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CultureHive > Guide/Toolkit > Following Fundraising Fellows: How to succeed as a fundraising team of one
3rd September 2019 Carol Jones

Following Fundraising Fellows: How to succeed as a fundraising team of one

By: Tom Shallaker


Arts Fundraising & Philanthropy Fellow Tom Shallaker tells us what it’s like to be a fundraising team of one and how he helped inspire an organisation-wide culture of fundraising.

Just under 9 months ago I moved down to Dorset and started my role as Fundraising Manager at Lighthouse in Poole. Aside from moving to a new part of the country and joining a different company, the biggest new challenge I faced was starting a job where, for the first time in my career, I would be the sole fundraiser in an organisation. Having always worked as part of a fundraising team, it was slightly daunting to think that I wouldn’t have any colleagues to work closely with and share the responsibility of reaching those targets.

Added to this was the fact that I wasn’t replacing anybody – there hadn’t been a dedicated fundraiser at Lighthouse for over 2 years, so I was effectively starting from scratch in an organisation that didn’t really have fundraising as part of its culture. Obviously, this was a really exciting opportunity, but also felt like quite a challenge at the same time.

Engage staff across the organisation

In my first week I reached out to one of my former managers, Deborah Larwood (now Head of Development at Opera North), for some advice. Deborah highlighted to me the need to make sure that I didn’t become a silo working away to try and bring in donations whilst the rest of the organisation carried on maintaining the status quo. At first, I needed to engage with staff across the organisation to determine their appetite for getting involved.

Find some quick wins

As I started in October, the first, fairly simple quick win was to have a Christmas Appeal. I focused this on raising money to support free and discounted tickets for young and disadvantaged people as I thought this was a cause a lot of the team could get behind. The main aim of the appeal was to start to tell our audiences about the charitable work that we do, however, the most notable thing was the way that all our staff engaged with this.

As soon as we announced the appeal internally, one of our senior stewards came to me with her ideas on how we could get the most out of bucket collections – and from there on in the front of house team really took ownership of that. Our box office team started to increase point of sale donations. The comms team designed the whole campaign in a ludicrously short time-frame. The finance team kept on top of the daily income figures so that we could keep our income thermometers around the building up to date. Absolutely every department got behind the appeal and financially it was a huge success – we started out with a target of £10,000 and ended the appeal on over £20,000!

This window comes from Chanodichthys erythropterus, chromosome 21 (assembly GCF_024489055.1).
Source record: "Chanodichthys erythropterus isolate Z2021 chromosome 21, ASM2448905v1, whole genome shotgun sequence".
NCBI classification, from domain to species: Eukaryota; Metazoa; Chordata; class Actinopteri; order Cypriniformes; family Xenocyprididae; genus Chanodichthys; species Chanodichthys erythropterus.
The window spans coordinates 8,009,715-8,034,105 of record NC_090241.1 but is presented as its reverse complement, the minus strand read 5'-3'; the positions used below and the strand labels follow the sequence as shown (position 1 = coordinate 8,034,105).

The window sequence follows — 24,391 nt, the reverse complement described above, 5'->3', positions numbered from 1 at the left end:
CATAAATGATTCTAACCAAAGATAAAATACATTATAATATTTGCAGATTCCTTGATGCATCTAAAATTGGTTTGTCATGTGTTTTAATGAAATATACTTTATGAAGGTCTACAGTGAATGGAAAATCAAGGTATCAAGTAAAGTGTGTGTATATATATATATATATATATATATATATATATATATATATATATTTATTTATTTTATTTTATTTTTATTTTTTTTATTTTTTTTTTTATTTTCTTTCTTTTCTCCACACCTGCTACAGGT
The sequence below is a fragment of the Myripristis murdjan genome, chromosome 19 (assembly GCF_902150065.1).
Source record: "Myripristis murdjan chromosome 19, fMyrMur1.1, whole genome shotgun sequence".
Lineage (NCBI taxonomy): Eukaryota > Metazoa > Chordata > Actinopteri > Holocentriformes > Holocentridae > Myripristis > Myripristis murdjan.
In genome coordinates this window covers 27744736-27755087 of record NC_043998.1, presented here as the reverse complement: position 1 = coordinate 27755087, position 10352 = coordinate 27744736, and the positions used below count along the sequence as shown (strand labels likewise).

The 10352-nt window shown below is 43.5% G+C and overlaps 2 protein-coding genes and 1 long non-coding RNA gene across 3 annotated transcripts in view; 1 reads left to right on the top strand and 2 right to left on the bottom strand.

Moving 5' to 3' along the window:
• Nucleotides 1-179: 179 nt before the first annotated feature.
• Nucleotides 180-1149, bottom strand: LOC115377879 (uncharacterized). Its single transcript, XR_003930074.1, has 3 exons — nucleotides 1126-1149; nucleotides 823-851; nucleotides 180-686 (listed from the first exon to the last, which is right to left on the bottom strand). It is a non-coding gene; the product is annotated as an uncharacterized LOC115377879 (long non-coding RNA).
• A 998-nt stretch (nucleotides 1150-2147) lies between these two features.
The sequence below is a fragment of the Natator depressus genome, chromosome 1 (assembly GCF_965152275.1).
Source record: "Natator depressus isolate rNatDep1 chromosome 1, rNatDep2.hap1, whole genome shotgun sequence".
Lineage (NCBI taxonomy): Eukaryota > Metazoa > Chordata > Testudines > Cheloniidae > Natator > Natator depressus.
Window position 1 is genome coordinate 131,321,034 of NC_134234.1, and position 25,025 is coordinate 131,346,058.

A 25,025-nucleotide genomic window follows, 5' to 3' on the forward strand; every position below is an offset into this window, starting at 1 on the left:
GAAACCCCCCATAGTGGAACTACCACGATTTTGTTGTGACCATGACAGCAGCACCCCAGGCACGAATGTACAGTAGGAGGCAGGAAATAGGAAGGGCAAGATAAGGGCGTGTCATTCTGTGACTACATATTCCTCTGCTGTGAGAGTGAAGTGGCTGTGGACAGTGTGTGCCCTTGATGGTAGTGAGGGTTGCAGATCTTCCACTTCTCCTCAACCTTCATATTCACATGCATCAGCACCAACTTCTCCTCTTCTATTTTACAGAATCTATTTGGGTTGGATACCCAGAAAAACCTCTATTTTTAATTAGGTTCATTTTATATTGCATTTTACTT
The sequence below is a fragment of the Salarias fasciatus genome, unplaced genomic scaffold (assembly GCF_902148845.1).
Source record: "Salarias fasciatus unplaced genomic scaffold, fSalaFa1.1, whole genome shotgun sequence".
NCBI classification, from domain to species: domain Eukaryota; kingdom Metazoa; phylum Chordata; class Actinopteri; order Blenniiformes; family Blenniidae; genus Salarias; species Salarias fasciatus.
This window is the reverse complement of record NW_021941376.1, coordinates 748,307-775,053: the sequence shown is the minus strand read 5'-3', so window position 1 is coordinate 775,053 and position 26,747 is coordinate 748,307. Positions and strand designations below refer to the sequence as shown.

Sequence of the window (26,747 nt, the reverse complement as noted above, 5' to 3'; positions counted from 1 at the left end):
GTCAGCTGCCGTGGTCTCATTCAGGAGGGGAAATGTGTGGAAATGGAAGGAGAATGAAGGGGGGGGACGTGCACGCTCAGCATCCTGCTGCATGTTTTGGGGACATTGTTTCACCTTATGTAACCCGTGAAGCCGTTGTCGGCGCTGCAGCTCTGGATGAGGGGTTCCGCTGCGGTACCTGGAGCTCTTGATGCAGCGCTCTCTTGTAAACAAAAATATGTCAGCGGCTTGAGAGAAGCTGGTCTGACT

Communicate your case internally

But it wasn’t just about the income. The main piece of learning that I took from the whole process was the importance of communicating your case for support to the whole staff team. The feedback that I got from staff during the appeal was that they really liked having a clear message about what they were taking donations for.

Too often in the past, they had been asked to use collection buckets, or ask for point of sale donations without having a clear understanding of why we are a charity. As my time in my role here at Lighthouse has progressed, and we’ve developed new appeals and completely re-worked the case for support, the whole staff team have become more engaged with fundraising – and this makes the rest of my job so much easier.

Make everyone a fundraiser

Last week we had a fairly big event to raise money for Bright Sparks – our programme of projects designed to encourage young people to experience working in the arts and giving them an opportunity to develop as arts practitioners. I was overwhelmed again by the support that I received from all departments who worked tirelessly to make sure that the event was a success. Because they clearly understood the appeal and believed in the positive effect that Bright Sparks has on people’s lives, everyone who works here was a fundraiser on the night.

So, the main thing to remember is that I’m not actually the sole fundraiser here at Lighthouse. I’ve got a huge team to work with – it’s just my job to help everyone stay aware of the case for support and enable them to show their passion for this organisation to everyone who comes through our doors.

Top tips for being a fundraising team of one

  • You’re never really on your own – your whole organisation can be part of the fundraising team
  • When it comes to messaging, make sure your colleagues across the company engage with your case for support – if they get behind it, your audiences will too.
  • Thank your staff team like you’d thank your donors. If everyone feels appreciated, they’re more likely to support your next project

 


Tom Shallaker is Fundraising Manager at Lighthouse, Poole's Centre for the Arts.

First published by Arts Fundraising & Philanthropy, July 2019

Part of a series following the Arts Fundraising & Philanthropy Fellowship Programme.

Find out more about Arts Fundraising and Philanthropy training

Find out more about the Fellowship programme.

| Published:2019

Smart tags: communicating your fundraising case breaking silos internal communications venue fundraising

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